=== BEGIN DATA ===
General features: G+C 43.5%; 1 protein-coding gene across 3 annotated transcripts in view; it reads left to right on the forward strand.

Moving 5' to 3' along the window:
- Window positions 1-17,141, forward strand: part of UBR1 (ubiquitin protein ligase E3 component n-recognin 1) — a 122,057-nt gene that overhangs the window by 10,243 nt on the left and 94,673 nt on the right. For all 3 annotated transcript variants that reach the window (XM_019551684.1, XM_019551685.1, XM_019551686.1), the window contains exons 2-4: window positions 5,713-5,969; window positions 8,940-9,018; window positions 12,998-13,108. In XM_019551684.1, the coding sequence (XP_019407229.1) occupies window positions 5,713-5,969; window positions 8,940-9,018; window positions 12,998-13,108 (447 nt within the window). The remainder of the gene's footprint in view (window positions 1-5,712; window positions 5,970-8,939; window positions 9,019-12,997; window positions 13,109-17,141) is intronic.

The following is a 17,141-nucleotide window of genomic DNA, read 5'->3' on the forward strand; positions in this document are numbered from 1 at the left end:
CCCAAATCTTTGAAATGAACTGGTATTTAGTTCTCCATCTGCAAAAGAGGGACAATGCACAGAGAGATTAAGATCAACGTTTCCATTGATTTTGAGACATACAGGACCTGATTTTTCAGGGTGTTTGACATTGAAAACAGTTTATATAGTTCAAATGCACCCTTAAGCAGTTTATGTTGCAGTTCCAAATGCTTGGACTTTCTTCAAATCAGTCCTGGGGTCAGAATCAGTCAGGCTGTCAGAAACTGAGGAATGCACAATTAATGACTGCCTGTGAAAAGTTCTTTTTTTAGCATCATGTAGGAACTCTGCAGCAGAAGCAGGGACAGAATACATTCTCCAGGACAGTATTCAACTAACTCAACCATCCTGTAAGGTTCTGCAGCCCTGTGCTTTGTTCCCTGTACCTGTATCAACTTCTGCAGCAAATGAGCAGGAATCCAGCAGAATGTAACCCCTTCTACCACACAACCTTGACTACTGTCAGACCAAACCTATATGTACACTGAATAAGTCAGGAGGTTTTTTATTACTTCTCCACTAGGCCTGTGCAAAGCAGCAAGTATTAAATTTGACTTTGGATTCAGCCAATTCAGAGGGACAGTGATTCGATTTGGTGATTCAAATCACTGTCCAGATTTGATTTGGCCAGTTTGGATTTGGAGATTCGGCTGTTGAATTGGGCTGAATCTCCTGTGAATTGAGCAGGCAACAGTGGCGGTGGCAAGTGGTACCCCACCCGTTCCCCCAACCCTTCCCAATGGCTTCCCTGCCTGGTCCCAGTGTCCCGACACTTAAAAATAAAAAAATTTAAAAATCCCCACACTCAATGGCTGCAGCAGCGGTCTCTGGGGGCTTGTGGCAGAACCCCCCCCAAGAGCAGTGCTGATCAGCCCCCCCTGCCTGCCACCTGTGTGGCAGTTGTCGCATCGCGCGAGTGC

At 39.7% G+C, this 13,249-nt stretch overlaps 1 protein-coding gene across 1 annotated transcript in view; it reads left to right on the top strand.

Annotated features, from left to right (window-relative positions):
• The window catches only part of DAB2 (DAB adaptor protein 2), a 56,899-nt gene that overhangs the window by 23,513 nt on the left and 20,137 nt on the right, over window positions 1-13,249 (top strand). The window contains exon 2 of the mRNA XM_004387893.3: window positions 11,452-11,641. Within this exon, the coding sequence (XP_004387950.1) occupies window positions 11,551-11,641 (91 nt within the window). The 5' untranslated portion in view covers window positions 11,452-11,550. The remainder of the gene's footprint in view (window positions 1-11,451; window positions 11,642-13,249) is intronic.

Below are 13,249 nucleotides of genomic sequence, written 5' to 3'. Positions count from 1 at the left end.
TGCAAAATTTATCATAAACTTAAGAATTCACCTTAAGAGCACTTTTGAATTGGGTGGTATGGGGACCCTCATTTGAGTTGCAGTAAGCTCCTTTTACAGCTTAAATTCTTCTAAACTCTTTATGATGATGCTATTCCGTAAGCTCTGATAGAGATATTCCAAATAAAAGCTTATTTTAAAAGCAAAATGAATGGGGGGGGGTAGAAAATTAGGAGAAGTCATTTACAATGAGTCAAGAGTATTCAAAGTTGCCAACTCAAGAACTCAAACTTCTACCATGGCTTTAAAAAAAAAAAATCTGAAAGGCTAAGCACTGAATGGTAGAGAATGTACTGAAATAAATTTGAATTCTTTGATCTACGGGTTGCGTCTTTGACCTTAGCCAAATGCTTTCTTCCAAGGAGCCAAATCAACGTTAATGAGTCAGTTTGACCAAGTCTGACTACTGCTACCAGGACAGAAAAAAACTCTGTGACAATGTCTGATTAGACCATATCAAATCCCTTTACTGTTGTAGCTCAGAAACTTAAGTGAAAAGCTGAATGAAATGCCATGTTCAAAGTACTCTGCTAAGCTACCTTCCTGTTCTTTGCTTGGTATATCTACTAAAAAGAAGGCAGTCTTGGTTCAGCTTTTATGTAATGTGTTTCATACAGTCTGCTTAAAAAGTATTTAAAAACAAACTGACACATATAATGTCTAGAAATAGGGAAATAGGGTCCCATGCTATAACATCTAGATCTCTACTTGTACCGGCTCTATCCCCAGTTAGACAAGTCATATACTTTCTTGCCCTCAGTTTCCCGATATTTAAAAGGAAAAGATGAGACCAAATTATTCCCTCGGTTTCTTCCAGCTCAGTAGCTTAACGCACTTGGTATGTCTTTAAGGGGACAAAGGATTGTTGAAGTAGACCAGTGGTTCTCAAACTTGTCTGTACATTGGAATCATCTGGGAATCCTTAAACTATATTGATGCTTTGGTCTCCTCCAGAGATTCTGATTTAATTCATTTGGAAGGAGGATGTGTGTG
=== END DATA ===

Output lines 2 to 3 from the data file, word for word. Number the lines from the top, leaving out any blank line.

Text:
Moving 5' to 3' along the window:
- Window positions 1-17,141, forward strand: part of UBR1 (ubiquitin protein ligase E3 component n-recognin 1) — a 122,057-nt gene that overhangs the window by 10,243 nt on the left and 94,673 nt on the right. For all 3 annotated transcript variants that reach the window (XM_019551684.1, XM_019551685.1, XM_019551686.1), the window contains exons 2-4: window positions 5,713-5,969; window positions 8,940-9,018; window positions 12,998-13,108. In XM_019551684.1, the coding sequence (XP_019407229.1) occupies window positions 5,713-5,969; window positions 8,940-9,018; window positions 12,998-13,108 (447 nt within the window). The remainder of the gene's footprint in view (window positions 1-5,712; window positions 5,970-8,939; window positions 9,019-12,997; window positions 13,109-17,141) is intronic.